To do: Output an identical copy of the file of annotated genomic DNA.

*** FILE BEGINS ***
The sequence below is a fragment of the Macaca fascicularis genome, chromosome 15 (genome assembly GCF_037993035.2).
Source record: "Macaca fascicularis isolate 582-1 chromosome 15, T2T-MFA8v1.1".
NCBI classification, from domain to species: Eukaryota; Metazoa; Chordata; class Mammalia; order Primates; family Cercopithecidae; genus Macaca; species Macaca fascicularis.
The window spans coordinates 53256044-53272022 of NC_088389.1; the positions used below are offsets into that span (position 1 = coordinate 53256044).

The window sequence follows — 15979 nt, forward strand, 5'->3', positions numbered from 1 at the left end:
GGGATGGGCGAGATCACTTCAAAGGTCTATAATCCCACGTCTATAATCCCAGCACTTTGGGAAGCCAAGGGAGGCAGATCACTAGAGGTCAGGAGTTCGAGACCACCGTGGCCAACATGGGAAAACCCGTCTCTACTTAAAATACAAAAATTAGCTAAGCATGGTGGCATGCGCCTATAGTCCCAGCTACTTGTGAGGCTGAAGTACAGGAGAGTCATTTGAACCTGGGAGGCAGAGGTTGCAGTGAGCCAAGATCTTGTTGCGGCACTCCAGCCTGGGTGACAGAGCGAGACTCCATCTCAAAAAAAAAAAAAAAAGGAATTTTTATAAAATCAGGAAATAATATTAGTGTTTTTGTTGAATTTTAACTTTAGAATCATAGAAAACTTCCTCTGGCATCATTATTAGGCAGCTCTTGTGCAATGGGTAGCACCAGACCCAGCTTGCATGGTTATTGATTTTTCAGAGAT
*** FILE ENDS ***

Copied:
The sequence below is a fragment of the Macaca fascicularis genome, chromosome 15 (genome assembly GCF_037993035.2).
Source record: "Macaca fascicularis isolate 582-1 chromosome 15, T2T-MFA8v1.1".
NCBI classification, from domain to species: Eukaryota; Metazoa; Chordata; class Mammalia; order Primates; family Cercopithecidae; genus Macaca; species Macaca fascicularis.
The window spans coordinates 53256044-53272022 of NC_088389.1; the positions used below are offsets into that span (position 1 = coordinate 53256044).

The window sequence follows — 15979 nt, forward strand, 5'->3', positions numbered from 1 at the left end:
GGGATGGGCGAGATCACTTCAAAGGTCTATAATCCCACGTCTATAATCCCAGCACTTTGGGAAGCCAAGGGAGGCAGATCACTAGAGGTCAGGAGTTCGAGACCACCGTGGCCAACATGGGAAAACCCGTCTCTACTTAAAATACAAAAATTAGCTAAGCATGGTGGCATGCGCCTATAGTCCCAGCTACTTGTGAGGCTGAAGTACAGGAGAGTCATTTGAACCTGGGAGGCAGAGGTTGCAGTGAGCCAAGATCTTGTTGCGGCACTCCAGCCTGGGTGACAGAGCGAGACTCCATCTCAAAAAAAAAAAAAAAAGGAATTTTTATAAAATCAGGAAATAATATTAGTGTTTTTGTTGAATTTTAACTTTAGAATCATAGAAAACTTCCTCTGGCATCATTATTAGGCAGCTCTTGTGCAATGGGTAGCACCAGACCCAGCTTGCATGGTTATTGATTTTTCAGAGAT